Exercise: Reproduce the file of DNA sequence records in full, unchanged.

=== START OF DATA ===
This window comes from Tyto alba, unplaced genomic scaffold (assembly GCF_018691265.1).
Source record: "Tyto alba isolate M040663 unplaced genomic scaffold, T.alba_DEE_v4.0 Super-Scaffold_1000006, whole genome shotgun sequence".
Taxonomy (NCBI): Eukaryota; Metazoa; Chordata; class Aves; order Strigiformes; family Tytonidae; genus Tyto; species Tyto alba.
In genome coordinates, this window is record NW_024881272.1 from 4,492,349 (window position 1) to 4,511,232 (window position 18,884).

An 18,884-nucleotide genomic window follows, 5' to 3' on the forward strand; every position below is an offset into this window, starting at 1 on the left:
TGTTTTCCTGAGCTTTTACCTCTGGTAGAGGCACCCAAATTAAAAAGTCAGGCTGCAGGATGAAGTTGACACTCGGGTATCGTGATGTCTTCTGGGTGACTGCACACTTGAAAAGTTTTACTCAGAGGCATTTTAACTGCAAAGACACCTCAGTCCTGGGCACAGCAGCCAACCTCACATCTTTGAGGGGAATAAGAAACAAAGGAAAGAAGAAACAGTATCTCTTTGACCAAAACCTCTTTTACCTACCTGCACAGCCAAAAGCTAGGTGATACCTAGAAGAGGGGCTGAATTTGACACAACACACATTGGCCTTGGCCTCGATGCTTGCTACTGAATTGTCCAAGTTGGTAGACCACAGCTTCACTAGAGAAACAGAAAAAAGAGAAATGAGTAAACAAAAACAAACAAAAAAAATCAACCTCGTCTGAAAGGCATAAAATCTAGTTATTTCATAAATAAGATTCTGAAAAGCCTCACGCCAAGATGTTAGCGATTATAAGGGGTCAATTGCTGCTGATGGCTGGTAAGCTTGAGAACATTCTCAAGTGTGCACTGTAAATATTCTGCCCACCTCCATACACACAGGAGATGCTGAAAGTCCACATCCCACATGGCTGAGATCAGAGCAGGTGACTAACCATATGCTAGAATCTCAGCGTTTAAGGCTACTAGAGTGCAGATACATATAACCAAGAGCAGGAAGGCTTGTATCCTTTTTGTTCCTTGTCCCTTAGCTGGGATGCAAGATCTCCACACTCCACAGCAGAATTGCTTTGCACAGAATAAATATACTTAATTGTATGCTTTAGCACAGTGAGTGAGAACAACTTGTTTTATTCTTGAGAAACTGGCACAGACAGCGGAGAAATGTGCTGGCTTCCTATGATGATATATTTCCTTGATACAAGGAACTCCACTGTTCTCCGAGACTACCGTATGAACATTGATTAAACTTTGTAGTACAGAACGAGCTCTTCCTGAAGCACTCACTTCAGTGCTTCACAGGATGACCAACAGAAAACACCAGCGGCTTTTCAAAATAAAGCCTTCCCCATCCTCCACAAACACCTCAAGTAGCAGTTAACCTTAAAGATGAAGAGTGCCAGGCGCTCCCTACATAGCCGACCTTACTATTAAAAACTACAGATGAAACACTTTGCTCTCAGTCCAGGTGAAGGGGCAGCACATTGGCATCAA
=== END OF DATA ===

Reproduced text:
This window comes from Tyto alba, unplaced genomic scaffold (assembly GCF_018691265.1).
Source record: "Tyto alba isolate M040663 unplaced genomic scaffold, T.alba_DEE_v4.0 Super-Scaffold_1000006, whole genome shotgun sequence".
Taxonomy (NCBI): Eukaryota; Metazoa; Chordata; class Aves; order Strigiformes; family Tytonidae; genus Tyto; species Tyto alba.
In genome coordinates, this window is record NW_024881272.1 from 4,492,349 (window position 1) to 4,511,232 (window position 18,884).

An 18,884-nucleotide genomic window follows, 5' to 3' on the forward strand; every position below is an offset into this window, starting at 1 on the left:
TGTTTTCCTGAGCTTTTACCTCTGGTAGAGGCACCCAAATTAAAAAGTCAGGCTGCAGGATGAAGTTGACACTCGGGTATCGTGATGTCTTCTGGGTGACTGCACACTTGAAAAGTTTTACTCAGAGGCATTTTAACTGCAAAGACACCTCAGTCCTGGGCACAGCAGCCAACCTCACATCTTTGAGGGGAATAAGAAACAAAGGAAAGAAGAAACAGTATCTCTTTGACCAAAACCTCTTTTACCTACCTGCACAGCCAAAAGCTAGGTGATACCTAGAAGAGGGGCTGAATTTGACACAACACACATTGGCCTTGGCCTCGATGCTTGCTACTGAATTGTCCAAGTTGGTAGACCACAGCTTCACTAGAGAAACAGAAAAAAGAGAAATGAGTAAACAAAAACAAACAAAAAAAATCAACCTCGTCTGAAAGGCATAAAATCTAGTTATTTCATAAATAAGATTCTGAAAAGCCTCACGCCAAGATGTTAGCGATTATAAGGGGTCAATTGCTGCTGATGGCTGGTAAGCTTGAGAACATTCTCAAGTGTGCACTGTAAATATTCTGCCCACCTCCATACACACAGGAGATGCTGAAAGTCCACATCCCACATGGCTGAGATCAGAGCAGGTGACTAACCATATGCTAGAATCTCAGCGTTTAAGGCTACTAGAGTGCAGATACATATAACCAAGAGCAGGAAGGCTTGTATCCTTTTTGTTCCTTGTCCCTTAGCTGGGATGCAAGATCTCCACACTCCACAGCAGAATTGCTTTGCACAGAATAAATATACTTAATTGTATGCTTTAGCACAGTGAGTGAGAACAACTTGTTTTATTCTTGAGAAACTGGCACAGACAGCGGAGAAATGTGCTGGCTTCCTATGATGATATATTTCCTTGATACAAGGAACTCCACTGTTCTCCGAGACTACCGTATGAACATTGATTAAACTTTGTAGTACAGAACGAGCTCTTCCTGAAGCACTCACTTCAGTGCTTCACAGGATGACCAACAGAAAACACCAGCGGCTTTTCAAAATAAAGCCTTCCCCATCCTCCACAAACACCTCAAGTAGCAGTTAACCTTAAAGATGAAGAGTGCCAGGCGCTCCCTACATAGCCGACCTTACTATTAAAAACTACAGATGAAACACTTTGCTCTCAGTCCAGGTGAAGGGGCAGCACATTGGCATCAA